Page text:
In 2019 a dialogue concerning P/O Tillett opened at which is reproduced with thanks below:

My name is Alexe von Brockdorff and my mother, Margaret, often spoke of James Tillett because she had known him when she was young. ‘Jimmy’, as she so fondly called him was a very special person to her. Jimmy was, I think, born in 1918, while my mother was born in 1924. Mum was born in Wetherby, Yorkshire, an only child, and was first brought up there; later, the family moved to Scotland, to Bridge of Allan.

There was a lady, who, I now know from your article, was called Maud, who worked for my maternal grandparents; she used to help them in the house. Mummy most probably told me her name, but, to be honest, I had forgotten. When Mummy was young, she was told that Jimmy was Maud’s adopted son and so she grew up always considering him to be that. Jimmy and Mummy spent all their time together until he eventually went off to join the RAF.

A few years ago, a few months before Mummy died aged 90, we decided to go on holiday together, to Scotland, a trip down Memory Lane, if you like. The trip just opened a flood of memories regarding her young life in Yorkshire, and that in Scotland. She told me that Jimmy, very naughtily, because he would have been in such trouble with his Squadron Leader, etc., used to secretly fly over the green hills in front of her house, where she would be waiting for him, and he would silently dip his wings to her and fly off to do his exercises, or whatever he had to do.

As soon as Mummy could, she joined and served in the WAAF, also to pay tribute to him. On our Scottish holiday, I asked Mummy if there had ever been anything stronger than just a friendship between them, because, as a family, we had always thought that maybe there had been. However, Mummy said absolutely not, she had just loved him as a brother. I feel enough time has passed to be able to say now that she was only told later that Jimmy was not Maud’s adopted son, but he had been her son, born out of wedlock, which at a time like that would have meant total ostracism for Maud. My grandparents knew the real story and accepted Maud into the family without any worries.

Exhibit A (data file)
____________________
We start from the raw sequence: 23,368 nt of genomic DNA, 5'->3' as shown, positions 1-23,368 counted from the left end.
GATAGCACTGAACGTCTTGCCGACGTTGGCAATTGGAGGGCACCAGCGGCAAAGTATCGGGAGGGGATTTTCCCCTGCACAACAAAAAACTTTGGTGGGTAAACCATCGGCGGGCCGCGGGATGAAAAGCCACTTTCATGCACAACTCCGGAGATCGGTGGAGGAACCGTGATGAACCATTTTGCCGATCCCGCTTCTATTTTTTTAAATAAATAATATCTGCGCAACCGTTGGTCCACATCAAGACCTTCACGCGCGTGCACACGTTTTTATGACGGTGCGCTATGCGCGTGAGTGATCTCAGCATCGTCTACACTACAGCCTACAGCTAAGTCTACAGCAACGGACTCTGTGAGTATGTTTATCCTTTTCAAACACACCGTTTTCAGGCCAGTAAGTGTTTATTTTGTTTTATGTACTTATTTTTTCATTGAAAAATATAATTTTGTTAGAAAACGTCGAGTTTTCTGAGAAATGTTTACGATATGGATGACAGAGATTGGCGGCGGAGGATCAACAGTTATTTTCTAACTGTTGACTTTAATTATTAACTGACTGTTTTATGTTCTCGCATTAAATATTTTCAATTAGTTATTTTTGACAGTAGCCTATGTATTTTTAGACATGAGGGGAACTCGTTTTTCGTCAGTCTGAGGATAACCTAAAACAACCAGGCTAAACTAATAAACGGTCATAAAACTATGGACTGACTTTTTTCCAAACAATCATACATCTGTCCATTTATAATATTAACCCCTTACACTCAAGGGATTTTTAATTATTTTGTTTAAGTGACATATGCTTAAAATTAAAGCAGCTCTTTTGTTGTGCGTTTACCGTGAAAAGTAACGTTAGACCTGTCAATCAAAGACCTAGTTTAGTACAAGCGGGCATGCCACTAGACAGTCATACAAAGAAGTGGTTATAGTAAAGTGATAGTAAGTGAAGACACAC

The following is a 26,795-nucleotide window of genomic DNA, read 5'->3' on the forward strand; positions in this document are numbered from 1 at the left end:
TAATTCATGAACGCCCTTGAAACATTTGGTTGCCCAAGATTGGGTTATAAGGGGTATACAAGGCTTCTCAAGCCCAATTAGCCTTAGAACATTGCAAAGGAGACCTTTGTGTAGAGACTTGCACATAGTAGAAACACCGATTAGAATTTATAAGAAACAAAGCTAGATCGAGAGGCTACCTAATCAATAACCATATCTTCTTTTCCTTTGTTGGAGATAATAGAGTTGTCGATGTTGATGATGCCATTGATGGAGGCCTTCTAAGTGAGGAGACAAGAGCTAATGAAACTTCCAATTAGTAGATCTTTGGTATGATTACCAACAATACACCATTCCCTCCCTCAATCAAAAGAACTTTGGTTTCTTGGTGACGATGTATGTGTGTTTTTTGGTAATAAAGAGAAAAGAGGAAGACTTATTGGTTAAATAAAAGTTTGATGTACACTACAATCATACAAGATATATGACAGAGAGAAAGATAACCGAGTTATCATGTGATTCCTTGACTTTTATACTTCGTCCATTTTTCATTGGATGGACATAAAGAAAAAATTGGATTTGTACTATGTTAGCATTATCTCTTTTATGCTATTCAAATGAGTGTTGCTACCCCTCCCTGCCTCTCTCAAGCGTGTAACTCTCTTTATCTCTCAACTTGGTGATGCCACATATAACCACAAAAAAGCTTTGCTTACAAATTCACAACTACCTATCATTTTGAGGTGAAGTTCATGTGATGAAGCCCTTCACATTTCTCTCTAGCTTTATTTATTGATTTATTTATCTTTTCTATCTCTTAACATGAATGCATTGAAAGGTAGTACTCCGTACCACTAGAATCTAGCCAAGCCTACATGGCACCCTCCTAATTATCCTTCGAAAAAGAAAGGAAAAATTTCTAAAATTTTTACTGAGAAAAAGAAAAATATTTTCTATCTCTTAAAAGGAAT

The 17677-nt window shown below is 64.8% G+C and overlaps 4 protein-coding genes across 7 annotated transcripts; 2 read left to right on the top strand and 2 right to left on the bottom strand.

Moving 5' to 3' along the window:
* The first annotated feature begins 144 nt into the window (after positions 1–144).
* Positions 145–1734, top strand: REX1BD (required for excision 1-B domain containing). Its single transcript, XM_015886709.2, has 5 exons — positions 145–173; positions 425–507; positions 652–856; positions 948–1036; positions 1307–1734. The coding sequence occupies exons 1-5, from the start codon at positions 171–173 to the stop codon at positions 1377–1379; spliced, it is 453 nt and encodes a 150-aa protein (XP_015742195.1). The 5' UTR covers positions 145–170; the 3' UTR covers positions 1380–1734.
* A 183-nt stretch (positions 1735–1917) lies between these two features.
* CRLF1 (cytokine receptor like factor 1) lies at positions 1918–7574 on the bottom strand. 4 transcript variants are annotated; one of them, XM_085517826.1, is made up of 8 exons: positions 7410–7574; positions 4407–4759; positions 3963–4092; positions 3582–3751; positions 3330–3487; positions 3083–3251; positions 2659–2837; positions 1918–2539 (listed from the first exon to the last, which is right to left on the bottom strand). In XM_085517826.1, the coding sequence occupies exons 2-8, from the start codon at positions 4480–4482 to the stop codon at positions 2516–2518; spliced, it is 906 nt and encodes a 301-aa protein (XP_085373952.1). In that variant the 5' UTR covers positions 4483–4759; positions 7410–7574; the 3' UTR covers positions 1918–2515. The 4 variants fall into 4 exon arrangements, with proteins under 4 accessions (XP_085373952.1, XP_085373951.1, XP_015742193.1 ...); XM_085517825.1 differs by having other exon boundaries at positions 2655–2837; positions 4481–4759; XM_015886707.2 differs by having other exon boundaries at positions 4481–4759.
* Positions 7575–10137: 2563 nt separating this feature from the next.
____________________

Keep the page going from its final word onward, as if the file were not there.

You ask if he is still thought about…. oh, yes, very much so…… After my holiday with Mum I started looking for Jimmy’s grave, because I wanted to take Mummy there on our next holiday together, and, thanks to the wonderful War Graves Commission, I managed to find him. Sadly Mummy passed away very soon after I had discovered the grave, but, about a year later, a friend of mine, my daughter and I drove down to his resting place and, on behalf of Mummy, we left a single rose for him. I wish she could have been there, it would have meant so much to her, but, alas, it was not to be. My mother always kept a picture of her beloved ‘Jimmy’ on the mantelpiece and my father completely accepted this, and never questioned her love for him. She was buried with both a picture of Jimmy and my father; it was what she would have wanted.

So you see, he will never be forgotten, at least as long as my generation shall live…… and my daughter’s….. he meant too much to her…… and he gave his life so that I, today, can write this to you…..